This pair of questions was on the multiple-choice test my students took:
A rock is thrown vertically upward, slowing as it rises until it reaches it high position, where it stops momentarily before falling back to the ground. Take the positive y-direction to be upwards.
1. Immediately after the the rock is thrown, its y-component of acceleration is _______
D. Not enough information to tell
2. Just before the rock hits the ground, its y-component of acceleration is _______
D. Not enough information to tell
For all 250 some students,
30% of students answered negative for both (NN): To me, the answer pair might serve as a proxy for understanding acceleration as a change in velocity and an understanding of signing conventions for vector quantities.
25% answered negative on the way up and positive on the way down (NP): To me, answer pair might serve as a proxy for understanding acceleration as change in speed, with student thinking that negative signs mean slowing down and positive signs means speed up.
30% answered positive on the way up and negative on the way down (PN): This pair serves as a proxy for not having disentangled velocity (speed) and acceleration
15% for all other combinations: This serves as a collection of students who either misunderstood the question or have other confusions about concepts.
How were these questions graded?
As is, each questions was graded independently. This makes it so that answering negative on either question gets you one answer correct. To me, this make no sense, because students’ answer to any one question is meaningless in terms of what they might know about acceleration. From the MC-question alone, we have evidence to support a claim that about 30% of students understand the concept fully, but 55% of them are getting some points. Additionally, we have evidence to support a claim that 25% understand the concept partially, but 55% got partial credit.
How might I grade this question?
I might grade this in terms of the pair combinations, and give more points to the student who answered NP than the student who answered PN. My reason for this would be that thinking of acceleration as denoting a change in speed is further along than someone who still has to figure out that acceleration is different from velocity (or speed).
The other option I would consider treating the two questions as one question, and only give credit for NN pair combinations, and give no credit for any other answer pairs.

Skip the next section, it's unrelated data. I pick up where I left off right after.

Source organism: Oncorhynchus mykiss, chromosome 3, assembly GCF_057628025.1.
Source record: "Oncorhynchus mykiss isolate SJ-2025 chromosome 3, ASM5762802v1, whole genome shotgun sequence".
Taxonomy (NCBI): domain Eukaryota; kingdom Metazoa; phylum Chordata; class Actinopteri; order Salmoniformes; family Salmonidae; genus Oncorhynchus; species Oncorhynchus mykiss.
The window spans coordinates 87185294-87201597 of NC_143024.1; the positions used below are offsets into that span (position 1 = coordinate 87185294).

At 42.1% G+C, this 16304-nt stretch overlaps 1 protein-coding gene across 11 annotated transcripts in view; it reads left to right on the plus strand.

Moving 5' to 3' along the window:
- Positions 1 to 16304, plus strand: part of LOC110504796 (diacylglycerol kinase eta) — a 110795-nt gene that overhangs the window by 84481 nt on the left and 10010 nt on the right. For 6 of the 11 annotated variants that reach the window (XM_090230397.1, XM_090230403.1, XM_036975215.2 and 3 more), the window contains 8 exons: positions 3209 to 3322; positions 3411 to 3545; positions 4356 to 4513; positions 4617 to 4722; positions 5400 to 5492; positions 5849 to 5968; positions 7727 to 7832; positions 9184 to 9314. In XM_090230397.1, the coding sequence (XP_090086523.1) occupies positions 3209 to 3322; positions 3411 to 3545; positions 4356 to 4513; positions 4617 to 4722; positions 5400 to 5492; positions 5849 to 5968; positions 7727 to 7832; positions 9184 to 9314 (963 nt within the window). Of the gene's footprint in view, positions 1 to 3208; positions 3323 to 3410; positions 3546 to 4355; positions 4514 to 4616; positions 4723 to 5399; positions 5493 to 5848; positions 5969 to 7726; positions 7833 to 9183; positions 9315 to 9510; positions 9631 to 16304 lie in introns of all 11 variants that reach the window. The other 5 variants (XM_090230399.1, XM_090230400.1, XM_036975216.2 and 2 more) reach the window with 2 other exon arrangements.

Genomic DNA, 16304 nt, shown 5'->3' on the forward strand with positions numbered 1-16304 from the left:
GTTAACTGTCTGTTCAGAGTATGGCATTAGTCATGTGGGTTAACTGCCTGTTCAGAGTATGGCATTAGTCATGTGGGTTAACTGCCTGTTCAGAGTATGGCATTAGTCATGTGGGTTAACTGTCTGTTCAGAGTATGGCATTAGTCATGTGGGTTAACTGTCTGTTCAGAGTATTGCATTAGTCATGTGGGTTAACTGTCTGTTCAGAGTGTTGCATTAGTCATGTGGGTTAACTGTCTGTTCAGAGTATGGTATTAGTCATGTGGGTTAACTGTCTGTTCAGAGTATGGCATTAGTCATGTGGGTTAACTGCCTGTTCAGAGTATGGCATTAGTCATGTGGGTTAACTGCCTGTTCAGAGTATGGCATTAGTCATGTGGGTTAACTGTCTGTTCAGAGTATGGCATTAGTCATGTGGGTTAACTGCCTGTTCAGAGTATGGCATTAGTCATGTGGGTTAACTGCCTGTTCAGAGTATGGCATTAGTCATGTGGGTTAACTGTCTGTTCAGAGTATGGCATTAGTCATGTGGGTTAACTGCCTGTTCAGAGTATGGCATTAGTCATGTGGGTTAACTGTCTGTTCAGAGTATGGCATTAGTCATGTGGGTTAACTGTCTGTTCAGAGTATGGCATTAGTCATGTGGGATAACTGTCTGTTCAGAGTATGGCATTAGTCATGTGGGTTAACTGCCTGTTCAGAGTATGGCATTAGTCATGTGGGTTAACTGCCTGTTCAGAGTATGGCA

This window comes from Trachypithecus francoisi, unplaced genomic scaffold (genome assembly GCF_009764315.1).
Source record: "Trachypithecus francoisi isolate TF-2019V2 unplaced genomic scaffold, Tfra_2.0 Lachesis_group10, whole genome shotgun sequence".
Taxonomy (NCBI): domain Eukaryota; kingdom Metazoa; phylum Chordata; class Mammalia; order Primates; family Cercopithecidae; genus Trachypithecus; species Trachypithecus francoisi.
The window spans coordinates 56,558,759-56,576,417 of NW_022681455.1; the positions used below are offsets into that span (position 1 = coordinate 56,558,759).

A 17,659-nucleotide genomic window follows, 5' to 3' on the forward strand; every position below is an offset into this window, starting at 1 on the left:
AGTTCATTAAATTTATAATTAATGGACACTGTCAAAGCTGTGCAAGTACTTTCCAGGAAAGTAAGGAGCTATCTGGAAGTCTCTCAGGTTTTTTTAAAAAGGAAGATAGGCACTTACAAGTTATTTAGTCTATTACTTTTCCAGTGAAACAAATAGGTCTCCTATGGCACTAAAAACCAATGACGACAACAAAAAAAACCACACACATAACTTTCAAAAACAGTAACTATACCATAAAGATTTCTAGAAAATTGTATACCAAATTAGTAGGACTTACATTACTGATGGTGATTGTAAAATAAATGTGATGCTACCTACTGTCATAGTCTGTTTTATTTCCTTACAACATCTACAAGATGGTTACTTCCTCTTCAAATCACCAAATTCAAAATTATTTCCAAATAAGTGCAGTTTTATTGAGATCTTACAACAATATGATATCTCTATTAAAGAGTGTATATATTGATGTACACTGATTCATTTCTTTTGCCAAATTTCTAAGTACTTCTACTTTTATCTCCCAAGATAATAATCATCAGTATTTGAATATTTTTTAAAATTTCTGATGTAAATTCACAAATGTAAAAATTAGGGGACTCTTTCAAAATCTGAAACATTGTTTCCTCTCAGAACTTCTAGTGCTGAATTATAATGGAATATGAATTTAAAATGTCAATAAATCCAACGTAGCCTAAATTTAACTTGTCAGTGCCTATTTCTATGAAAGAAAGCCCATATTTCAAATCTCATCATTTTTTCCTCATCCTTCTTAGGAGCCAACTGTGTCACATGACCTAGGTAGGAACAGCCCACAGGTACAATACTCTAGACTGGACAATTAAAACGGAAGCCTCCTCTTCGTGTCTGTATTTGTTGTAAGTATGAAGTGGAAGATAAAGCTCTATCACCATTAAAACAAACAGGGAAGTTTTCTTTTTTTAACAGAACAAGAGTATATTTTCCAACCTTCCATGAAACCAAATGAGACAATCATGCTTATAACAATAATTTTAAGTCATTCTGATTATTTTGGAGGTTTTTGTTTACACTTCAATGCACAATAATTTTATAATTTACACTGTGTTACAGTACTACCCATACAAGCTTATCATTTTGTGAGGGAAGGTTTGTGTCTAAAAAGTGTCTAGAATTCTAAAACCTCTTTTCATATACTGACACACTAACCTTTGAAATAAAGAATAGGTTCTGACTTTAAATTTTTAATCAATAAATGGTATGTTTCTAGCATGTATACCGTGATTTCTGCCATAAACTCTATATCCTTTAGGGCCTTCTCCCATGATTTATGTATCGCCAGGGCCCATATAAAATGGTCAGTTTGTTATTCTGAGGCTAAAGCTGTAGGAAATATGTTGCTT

Whether I did one or the other would depend on what I was trying to assess precisely about their understanding of acceleration.
What do you think?
Is it Joe who says “BE THE BALL!” ? Method acting in physics? – if so, then it’s natural to associate your forward direction as being the positive direction, and answer NP. This seems a really fruitful “embodied” kind of way of thinking about the problem. The only thing incorrect about that reasoning is that it’s the wrong convention (we keep axes fixed, usually!, in intro physics) – but to make a mistake about a convention is a pardonable sin in physics. So I agree. NP is a better answer than PN.
I think this is a cool idea thinking in pairs like that.
But I’d probably agree with ljatkins here. For my students at least, the most likely explanation is that they didn’t read the question stem fully and missed “Take the positive y-direction to be upwards” and assumed a “direction of the ball” point of view. Assuming you’ve ruled that out, I don’t think of these as separate questions so if forced to choose, I don’t think I’d treat them independently.
I suppose one problem with the “direction of the ball view” is that it fails in the case when ball isn’t moving (i.e., the top). Thus, the question pair should be a triplet with a question about the very top.
Here is my prediction of how these degenerate levels might split with 3rd question introduced (as middle one)
NN splits to become NZN and NNN
PN doesn’t split, it merely becomes PZN
But what does NP become? I’m not sure. One part of me thinks you’d get more spread in answers, because the reasoning for NP itself can’t be used to produce an answer for top. Another part of me says that NZP would be dominant, just because it’s so salient that the ball has “nothing left”. But, a student really committed to the “direction of the ball view” (or a robot who only knew that rule) should be at a loss to say anything about the top.
There are many other logical problems with the “direction of ball view” for acceleration, including that observers don’t agree on when and where objects are speeding up, slowing down, and turning around. Turning around is not an “event”, in this sense. It also causes problems for calculus–speed is not differentiable everywhere, but velocity is.
I suppose it’s best to ask 6 questions! Ask them to draw acceleration vector everywhere and then state whether the component would give a positive or negative sign for each location. I’m kidding, sort of.